Kamis, 03 September 2020

Novichok scientist's 'deep regret' over his role in development of the deadly nerve agent - SBS

Vil Mirzayanov is a chemical weapons expert who worked inside the secret military installation where the deadly nerve agent, Novichok was developed between 1970 and 1993.

He took part in the development of Novichok class toxic substances in Soviet Russia and later revealed the existence of the Novichok family of nerve agents to the world.

On Thursday, the German government said Alexei Navalny, a critic of the Russian president Vladimir Putin, was poisoned with Novichok. 

Currently living in exile in the US, he says he did not doubt that the deadly nerve agent used to poison Mr Navalny came from Russia.

“It requires expert qualification and highly qualified personnel in order to set up experiments, synthesise - it does not happen in a year. For this, there must be longstanding research. And it was available only in the USSR, only in Russia,” he told SBS Russian.

A stretcher is taken from special aircraft with the Kremlin critic Alexei Navalny on board at Tegel Airport in Berlin, Germany.

Kremlin critic Alexei Navalny was shifted to Germany by an air ambulance after he collapsed on a flight due to suspected poisoning.


In 1992, Mr Mirzayanov and another colleague blew the lid off Soviet Russia’s chemical weapon development program at a secret military chemical weapons laboratory, GosNIIOKhT, by publishing newspaper articles. He was arrested and charged with treason.

He says the Soviet-era nerve agent continues to be used as a weapon to exact revenge.

“I was very surprised at the impudence of these people, who are addicted to killing people with Novichok. Apparently, they know that poisoning by Novichok, even if a person remains alive, leads to irreversible consequences and leaves the person disabled.”

“This is, of course, revenge,” he says.

A file photo of Alexei Navalny, with his wife Yulia, daughter Daria, and son Zakhar

A file photo of Alexei Navalny, with his wife Yulia, daughter Daria, and son Zakhar


Mr Mirzayanov says he tested the later generations of the nerve agent which he says are extremely deadly and human exposure to even very small quantities can cause severe symptoms.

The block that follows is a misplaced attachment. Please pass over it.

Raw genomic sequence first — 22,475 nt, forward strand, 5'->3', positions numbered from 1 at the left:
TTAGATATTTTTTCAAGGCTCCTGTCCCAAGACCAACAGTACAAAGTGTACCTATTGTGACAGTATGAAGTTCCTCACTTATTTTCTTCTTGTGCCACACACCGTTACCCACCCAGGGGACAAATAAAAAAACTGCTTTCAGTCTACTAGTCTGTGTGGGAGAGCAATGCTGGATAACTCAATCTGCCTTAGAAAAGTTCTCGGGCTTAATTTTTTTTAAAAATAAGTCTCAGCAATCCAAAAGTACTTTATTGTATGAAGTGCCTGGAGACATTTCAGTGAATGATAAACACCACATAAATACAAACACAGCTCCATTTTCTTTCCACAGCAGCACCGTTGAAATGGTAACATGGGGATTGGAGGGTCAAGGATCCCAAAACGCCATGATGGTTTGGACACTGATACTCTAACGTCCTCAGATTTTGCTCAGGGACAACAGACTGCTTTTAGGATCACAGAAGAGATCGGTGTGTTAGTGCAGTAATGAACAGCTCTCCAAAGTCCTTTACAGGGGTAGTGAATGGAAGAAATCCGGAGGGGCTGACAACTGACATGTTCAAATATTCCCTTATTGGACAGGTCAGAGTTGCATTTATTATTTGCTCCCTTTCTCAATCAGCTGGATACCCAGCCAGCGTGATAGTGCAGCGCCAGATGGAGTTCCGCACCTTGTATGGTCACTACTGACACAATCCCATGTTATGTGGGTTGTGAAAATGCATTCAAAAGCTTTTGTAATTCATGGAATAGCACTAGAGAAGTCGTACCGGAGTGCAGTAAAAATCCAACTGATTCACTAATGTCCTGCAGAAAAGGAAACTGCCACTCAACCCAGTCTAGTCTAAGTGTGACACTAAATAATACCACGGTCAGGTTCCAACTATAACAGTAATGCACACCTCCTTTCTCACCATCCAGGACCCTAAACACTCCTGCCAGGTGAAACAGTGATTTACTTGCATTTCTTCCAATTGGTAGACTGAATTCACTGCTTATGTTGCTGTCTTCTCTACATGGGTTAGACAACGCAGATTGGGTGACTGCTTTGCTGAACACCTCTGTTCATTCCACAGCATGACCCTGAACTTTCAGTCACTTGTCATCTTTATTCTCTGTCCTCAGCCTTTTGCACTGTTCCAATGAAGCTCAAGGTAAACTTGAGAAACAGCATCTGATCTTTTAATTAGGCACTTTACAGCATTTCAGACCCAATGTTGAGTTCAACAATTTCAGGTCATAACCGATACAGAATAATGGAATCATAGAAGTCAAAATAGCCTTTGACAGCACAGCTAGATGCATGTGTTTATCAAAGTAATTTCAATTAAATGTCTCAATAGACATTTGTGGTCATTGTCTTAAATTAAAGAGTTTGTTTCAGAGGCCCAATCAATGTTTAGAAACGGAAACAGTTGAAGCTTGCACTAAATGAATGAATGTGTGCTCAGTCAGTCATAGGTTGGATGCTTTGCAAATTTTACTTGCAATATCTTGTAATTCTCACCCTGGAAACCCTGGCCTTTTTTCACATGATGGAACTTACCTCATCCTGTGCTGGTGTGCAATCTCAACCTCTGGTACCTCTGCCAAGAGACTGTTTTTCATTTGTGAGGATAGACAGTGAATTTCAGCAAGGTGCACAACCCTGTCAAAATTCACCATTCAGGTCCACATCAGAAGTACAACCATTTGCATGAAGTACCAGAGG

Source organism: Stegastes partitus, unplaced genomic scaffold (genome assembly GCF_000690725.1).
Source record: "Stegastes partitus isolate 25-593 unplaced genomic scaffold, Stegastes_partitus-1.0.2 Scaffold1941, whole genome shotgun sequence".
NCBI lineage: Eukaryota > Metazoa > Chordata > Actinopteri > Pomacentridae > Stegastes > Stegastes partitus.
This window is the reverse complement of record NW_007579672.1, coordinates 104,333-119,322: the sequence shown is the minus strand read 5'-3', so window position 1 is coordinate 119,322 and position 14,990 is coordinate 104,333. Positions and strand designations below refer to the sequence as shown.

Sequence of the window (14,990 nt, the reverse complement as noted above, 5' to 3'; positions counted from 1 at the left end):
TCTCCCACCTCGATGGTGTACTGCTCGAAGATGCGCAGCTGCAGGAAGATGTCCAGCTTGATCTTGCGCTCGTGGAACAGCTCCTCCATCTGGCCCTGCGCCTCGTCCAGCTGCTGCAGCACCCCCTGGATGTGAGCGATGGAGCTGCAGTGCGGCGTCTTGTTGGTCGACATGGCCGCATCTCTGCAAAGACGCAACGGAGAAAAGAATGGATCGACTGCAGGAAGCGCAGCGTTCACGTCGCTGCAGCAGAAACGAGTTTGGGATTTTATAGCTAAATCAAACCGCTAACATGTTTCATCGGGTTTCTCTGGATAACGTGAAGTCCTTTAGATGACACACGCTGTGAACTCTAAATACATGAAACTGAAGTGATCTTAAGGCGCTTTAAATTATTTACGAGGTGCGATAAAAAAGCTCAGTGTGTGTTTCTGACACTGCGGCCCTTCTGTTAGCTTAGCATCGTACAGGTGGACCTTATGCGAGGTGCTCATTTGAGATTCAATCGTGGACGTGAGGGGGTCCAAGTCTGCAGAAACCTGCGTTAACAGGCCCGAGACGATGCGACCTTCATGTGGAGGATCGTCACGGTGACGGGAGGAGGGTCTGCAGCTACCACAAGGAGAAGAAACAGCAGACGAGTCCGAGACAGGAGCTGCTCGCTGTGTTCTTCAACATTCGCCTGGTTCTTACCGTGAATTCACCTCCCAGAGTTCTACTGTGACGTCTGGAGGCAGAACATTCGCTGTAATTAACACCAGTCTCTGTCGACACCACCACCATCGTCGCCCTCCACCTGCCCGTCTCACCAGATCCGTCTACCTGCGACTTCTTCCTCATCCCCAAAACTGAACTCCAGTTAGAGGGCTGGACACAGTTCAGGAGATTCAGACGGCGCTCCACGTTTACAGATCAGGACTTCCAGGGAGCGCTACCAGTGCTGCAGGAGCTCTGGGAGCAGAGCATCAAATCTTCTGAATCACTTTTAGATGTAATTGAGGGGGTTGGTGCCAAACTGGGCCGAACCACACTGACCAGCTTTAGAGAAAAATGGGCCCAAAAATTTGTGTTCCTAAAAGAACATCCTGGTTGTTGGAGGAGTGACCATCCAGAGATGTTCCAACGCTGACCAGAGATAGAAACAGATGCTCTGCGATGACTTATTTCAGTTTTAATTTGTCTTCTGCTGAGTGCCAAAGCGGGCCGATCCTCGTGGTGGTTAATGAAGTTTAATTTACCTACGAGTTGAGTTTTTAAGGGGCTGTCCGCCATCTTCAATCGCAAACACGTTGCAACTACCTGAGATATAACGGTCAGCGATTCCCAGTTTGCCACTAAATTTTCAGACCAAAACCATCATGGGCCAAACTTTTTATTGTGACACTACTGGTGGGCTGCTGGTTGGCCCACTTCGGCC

“The poisonous substance attacks acetylcholine which carries out the transmission of signals from the brain to our functional organs in the form of muscles, digestive tract, vision and everything else."

According to him, it’s difficult to make a prognosis for Mr Navalny.

“It all depends on how the neurons are restored and whether they are all restored. Even doctors themselves may not know which organs are affected.

“A person may not even know themselves, but at some point, they may experience the effects after the poisoning, and the person may not be able to deal with them. Therefore, it is difficult to say that Alexei after this poisoning will be the same man who he was before the poisoning.”

Sergei Skripal and his daughter Yulia were poisoned in March, 2018.

Sergei Skripal and his daughter Yulia were allegedly poisoned with a Novichok nerve agent in the UK in March 2018.


Vil Mirzayanov says some workers at the secret military lab in Russia were also exposed to Novichok while working on it and they could not return to the same work again.

He says he deeply regrets his involvement in the program.

“This, of course, struck me again and again," he says referring to the German military laboratory's claim of "unequivocal evidence" that Alexei Navalny had been poisoned with Novichok.  

"You just never can get over the idea that you were involved in this dirty business. But I just did my job.”

Mr Mirzayanov worked at the State Research Institute of Organic Chemistry and Technology for 26 years before he was arrested in 1992. He was released from prison in March 1994 after US scientists initiated a major campaign on his behalf. 

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2020-09-04 01:53:44Z

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